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An interview with Chris Hoy, December 14, 2006
Chris Hoy: Into thin air
The one kilometer time trial may have been controversially scrapped from the 2008 Beijing Olympics, but Scotsman Chris Hoy is determined to leave his mark on the event with an attempt at breaking Arnaud Tournant's famous sub-one minute world record in Bolivia next year. Cyclingnews' Ben Abrahams caught up with Hoy at the recent Track world cup in Sydney to discuss the logistics involved and the motivation behind such an attempt.
Reeling off Chris Hoy's achievements in major track championships since 2002, you could be forgiven for thinking that the 30 year-old from Edinburgh would be happy to hang up his aero bars and put the kilo to rest, which is where it now resides in Olympic cycling history. But despite the Commonwealth, World and Olympic titles, Hoy's personal best time of 1.00.711 is nowhere near the world record. Ever since Frenchman Arnaud Tournant scorched round the ageing concrete track near La Paz, Bolivia, in October 2001, clocking a staggering 58.875 seconds, the world record has been off-limits for anyone competing close to sea level.
The track in question, named the 'Velodromo Alto Irpavi' and situated at 3417 metres above sea level, is not the easiest place to get to - making the attempt a feat in itself. Hoy explains: "First of all you have to pay for drug testing to be there; to ratify the record, you obviously have to have dope control. You've got to have a UCI commissaire to oversee the track and make sure everything is okay. You've got the timing guys, to set up the gate and the timing equipment. You've got have a team doctor because of the altitude, there could be complications with your health and all that kind of stuff. You've got to have your coach, mechanic - it's a team of about twelve people."
With the team sprint being Hoy's day job for Beijing - to make way for BMX, the UCI dropped the men's kilo and women's 500 metre time trial from the Olympic track program in June 2005 - reacquainting himself with the kilo has to wait till after next year's world championships in Majorca at the end of March.
Is Hoy still reeling over the kilo's exclusion?
"It's under the pretense of being democratic but really it just seems like they made a decision and that's it. There's not much you can do, you can stamp your feet and make a big deal but in the end you'll just get bitter and twisted and only affect yourself."
Two days after cruising to a gold medal in the season's first world cup in Sydney, Hoy said lackadaisically, "I'm not really putting much emphasis on the kilo at this time of year, it's all the team sprint. So probably mid-May but there's so many things to sort out. I'm just trying to let my management team sort it out and I'll focus on the training part."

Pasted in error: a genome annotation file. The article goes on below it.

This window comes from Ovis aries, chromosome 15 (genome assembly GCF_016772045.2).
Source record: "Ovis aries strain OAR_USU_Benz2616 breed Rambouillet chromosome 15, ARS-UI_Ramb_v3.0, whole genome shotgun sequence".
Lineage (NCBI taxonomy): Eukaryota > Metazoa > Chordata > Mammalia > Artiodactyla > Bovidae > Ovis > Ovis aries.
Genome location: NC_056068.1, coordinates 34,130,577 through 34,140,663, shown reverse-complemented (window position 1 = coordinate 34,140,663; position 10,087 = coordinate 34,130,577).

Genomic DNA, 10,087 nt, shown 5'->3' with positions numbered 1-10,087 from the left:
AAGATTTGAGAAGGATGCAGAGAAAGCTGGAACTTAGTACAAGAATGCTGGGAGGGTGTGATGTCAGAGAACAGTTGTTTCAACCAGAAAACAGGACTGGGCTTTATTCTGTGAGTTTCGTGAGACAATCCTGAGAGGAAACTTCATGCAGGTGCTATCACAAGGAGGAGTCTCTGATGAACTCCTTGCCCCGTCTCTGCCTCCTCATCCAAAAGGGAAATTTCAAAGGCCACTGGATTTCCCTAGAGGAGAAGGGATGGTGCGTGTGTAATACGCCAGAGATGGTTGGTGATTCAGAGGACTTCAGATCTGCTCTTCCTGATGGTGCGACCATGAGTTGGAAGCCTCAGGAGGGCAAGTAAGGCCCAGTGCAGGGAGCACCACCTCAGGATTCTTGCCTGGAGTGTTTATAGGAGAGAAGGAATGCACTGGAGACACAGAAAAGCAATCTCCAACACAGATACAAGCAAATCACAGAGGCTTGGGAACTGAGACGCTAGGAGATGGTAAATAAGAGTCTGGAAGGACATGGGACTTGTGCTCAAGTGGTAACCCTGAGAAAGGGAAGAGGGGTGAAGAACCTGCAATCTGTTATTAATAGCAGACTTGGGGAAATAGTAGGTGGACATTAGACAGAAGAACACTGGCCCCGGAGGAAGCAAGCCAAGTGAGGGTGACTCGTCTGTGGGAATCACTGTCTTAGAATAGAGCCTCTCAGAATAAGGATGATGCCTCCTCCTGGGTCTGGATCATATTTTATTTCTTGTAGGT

Since Hoy holds the fastest kilo time ever recorded at sea level - his Olympic record set in Athens 2004 - the obvious question seems to be whether a similar ride at altitude would be enough to beat Tournant's time. "Well I don't know," he says cautiously. "It's very hard to tell because all I can really gauge it on is Arnaud's performances before he broke the world record. He was doing 1.01s at sea level beforehand which I can do as well. But because the track's on a different level altogether it's very hard to make comparisons."
"All I know is that if I'm going to break it anywhere then that's the place to do it. So all I can do really is try and get myself in the same shape or better than I was in Athens and step up there and just give it everything. The gearing will be different, different preparation for a 333 metre track. It's outdoor so there's other elements involved. There's a lot of preparation and thought that goes into it."
The pitfalls of such a huge effort in Bolivia's thin air are well known - Tournant reportedly passed out for twenty minutes after his ride - but the benefits in terms of reduced air resistance are equally large. "If you look at the splits from Arnaud's record, he gets up to a really high speed but it just plateaus and normally that never happens in the kilo," explains Hoy. "Normally you tail off. Because the air is so thin, if you get up to a really high speed it's easier to hold it, well, in theory."
Apart from the bleedingly obvious matter of breaking a world record, Hoy cites the need for "an interim goal between now and Beijing", but denies it has anything to do with putting the kilo back in the media spotlight as a means to reinstating it in the Olympic cycling program. "If you look at the athletes who are still riding in the 500 and the kilo and you see a world record broken yesterday in the 500, the athletes are still there. It's not going to cost any more than a set of medals and the track time to put on an amazing spectacle, but they [the UCI] are not going to change their minds."